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National Geographic Channel

Brain Games Asks: Are You Smarter Than a London Cabbie?

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National Geographic Channel

Brain Games, National Geographic Channel’s hit series which seeks to answer some of the most fascinating questions regarding one of our most perplexing organs, made a triumphant return last night. For its fifth season premiere, host Jason Silva took the show on the road to London, where participants helped to demonstrate a variety of functions related to the brain, including how to control one’s startle response and the importance the hippocampus plays in memory.

For the latter experiment, mental_floss was on the set at Hever Castle, the childhood home of Anne Boleyn in Kent, where three individuals—a 10-year-old puzzle enthusiast, a Ph.D. math student, and a longtime London taxi driver—were tasked with running through a 100-year-old Yew Maze, following the exact path mapped out by the show, without making a mistake.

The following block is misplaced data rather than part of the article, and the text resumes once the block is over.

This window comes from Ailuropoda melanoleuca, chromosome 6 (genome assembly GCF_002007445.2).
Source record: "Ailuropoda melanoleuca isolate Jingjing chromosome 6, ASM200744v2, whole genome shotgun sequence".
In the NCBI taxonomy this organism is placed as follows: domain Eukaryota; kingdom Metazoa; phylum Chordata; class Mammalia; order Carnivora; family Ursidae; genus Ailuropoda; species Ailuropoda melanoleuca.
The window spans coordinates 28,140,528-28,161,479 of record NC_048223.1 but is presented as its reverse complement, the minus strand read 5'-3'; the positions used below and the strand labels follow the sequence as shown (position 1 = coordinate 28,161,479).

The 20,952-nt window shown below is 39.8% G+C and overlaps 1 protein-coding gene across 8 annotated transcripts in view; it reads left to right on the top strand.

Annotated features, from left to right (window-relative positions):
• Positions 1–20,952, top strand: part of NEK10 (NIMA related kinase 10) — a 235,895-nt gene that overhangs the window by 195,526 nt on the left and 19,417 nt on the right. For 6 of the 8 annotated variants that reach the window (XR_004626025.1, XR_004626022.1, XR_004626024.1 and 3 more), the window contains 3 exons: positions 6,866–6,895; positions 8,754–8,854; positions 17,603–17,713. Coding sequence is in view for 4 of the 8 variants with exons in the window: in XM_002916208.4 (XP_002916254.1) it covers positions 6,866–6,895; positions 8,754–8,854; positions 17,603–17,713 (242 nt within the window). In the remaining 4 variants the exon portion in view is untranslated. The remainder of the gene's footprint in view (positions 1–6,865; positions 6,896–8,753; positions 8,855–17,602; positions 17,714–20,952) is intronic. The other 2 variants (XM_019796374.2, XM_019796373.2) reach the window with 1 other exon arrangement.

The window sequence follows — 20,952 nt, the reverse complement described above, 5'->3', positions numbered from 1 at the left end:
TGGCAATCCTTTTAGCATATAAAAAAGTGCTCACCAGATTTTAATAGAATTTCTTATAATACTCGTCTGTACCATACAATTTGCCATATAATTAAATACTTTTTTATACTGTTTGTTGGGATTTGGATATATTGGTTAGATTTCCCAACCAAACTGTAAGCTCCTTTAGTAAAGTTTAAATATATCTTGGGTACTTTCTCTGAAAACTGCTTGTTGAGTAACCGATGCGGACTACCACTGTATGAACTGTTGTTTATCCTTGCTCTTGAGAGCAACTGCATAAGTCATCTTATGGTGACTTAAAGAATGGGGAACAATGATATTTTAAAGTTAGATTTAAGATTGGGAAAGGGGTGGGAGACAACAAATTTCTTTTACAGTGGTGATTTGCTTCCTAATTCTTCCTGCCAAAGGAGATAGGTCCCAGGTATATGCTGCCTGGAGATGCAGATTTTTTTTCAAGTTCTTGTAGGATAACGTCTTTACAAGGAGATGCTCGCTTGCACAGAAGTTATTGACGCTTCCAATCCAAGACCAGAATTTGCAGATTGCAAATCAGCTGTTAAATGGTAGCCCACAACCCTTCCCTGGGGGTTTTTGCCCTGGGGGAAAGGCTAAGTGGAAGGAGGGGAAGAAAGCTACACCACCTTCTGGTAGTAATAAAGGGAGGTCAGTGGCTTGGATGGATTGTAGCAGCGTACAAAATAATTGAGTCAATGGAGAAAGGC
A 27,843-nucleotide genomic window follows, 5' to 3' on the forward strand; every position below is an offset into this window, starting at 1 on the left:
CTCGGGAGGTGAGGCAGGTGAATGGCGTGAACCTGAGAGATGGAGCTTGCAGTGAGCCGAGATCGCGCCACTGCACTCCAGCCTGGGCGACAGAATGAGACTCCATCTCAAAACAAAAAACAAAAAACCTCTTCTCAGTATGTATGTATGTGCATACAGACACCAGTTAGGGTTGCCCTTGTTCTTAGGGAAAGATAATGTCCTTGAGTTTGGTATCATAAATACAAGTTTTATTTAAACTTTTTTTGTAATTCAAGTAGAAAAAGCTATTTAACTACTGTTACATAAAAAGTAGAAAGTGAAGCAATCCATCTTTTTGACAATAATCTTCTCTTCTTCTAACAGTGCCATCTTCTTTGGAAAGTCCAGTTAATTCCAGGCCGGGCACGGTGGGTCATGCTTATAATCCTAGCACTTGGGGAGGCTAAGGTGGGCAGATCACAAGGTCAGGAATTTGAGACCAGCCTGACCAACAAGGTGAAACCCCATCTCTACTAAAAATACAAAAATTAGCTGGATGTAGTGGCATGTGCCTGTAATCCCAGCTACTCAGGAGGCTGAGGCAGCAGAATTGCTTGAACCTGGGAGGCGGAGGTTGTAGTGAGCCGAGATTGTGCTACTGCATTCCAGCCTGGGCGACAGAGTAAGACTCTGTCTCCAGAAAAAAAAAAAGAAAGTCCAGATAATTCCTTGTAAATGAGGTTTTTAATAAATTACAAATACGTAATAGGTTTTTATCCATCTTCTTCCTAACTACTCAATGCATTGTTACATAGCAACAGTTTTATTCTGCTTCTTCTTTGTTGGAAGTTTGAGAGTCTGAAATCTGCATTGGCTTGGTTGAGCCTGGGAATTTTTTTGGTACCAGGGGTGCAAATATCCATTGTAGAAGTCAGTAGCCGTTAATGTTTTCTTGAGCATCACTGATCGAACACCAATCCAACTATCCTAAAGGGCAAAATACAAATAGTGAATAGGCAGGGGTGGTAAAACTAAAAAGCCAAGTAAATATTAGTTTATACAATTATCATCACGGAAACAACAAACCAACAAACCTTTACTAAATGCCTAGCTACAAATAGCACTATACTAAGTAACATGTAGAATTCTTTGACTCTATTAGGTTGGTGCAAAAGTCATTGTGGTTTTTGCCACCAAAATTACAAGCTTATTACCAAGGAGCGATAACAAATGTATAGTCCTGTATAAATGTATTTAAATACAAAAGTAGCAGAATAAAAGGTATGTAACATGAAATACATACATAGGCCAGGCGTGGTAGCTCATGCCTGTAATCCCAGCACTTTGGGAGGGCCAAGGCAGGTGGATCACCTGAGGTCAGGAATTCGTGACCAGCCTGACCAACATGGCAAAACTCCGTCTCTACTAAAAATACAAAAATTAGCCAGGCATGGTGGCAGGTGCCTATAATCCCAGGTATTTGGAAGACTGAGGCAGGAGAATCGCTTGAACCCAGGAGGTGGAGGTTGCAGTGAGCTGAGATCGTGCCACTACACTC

In the end, it was the cabbie, Mark, who emerged victorious. Which was hardly surprising to Dr. Rebecca Knight, who studies memory at the University of Hertfordshire, and was on hand to oversee the maze run.

“If you’re trying to remember what you did last weekend or how you celebrated your last birthday, [those memories] will always have two components to them,” Knight explained. “One is a time component and one is a spatial component. And that memory requires a part of the brain called the hippocampus.”